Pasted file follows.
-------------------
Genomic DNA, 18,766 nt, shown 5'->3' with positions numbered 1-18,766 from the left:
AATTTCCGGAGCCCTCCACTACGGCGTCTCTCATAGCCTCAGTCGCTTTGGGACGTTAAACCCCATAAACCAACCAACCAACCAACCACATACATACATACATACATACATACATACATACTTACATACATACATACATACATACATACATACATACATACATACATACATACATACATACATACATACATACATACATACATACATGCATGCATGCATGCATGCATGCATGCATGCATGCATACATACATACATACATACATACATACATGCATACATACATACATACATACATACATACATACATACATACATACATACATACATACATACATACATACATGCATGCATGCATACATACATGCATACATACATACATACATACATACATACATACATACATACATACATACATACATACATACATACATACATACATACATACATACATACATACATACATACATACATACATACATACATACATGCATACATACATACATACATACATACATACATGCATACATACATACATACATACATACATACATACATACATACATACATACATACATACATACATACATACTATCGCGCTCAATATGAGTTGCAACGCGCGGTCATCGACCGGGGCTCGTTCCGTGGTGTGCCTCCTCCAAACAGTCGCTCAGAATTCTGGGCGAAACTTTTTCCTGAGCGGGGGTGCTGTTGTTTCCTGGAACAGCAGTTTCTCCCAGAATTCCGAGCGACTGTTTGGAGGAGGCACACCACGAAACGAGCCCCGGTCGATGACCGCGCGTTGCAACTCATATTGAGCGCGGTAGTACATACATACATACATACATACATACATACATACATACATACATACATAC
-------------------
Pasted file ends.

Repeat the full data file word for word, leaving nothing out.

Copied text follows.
Genomic DNA, 18,766 nt, shown 5'->3' with positions numbered 1-18,766 from the left:
AATTTCCGGAGCCCTCCACTACGGCGTCTCTCATAGCCTCAGTCGCTTTGGGACGTTAAACCCCATAAACCAACCAACCAACCAACCACATACATACATACATACATACATACATACATACTTACATACATACATACATACATACATACATACATACATACATACATACATACATACATACATACATACATACATACATACATACATGCATGCATGCATGCATGCATGCATGCATGCATGCATACATACATACATACATACATACATACATGCATACATACATACATACATACATACATACATACATACATACATACATACATACATACATACATACATACATGCATGCATGCATACATACATGCATACATACATACATACATACATACATACATACATACATACATACATACATACATACATACATACATACATACATACATACATACATACATACATACATACATACATACATACATACATACATGCATACATACATACATACATACATACATACATGCATACATACATACATACATACATACATACATACATACATACATACATACATACATACATACATACATACTATCGCGCTCAATATGAGTTGCAACGCGCGGTCATCGACCGGGGCTCGTTCCGTGGTGTGCCTCCTCCAAACAGTCGCTCAGAATTCTGGGCGAAACTTTTTCCTGAGCGGGGGTGCTGTTGTTTCCTGGAACAGCAGTTTCTCCCAGAATTCCGAGCGACTGTTTGGAGGAGGCACACCACGAAACGAGCCCCGGTCGATGACCGCGCGTTGCAACTCATATTGAGCGCGGTAGTACATACATACATACATACATACATACATACATACATACATACATACATAC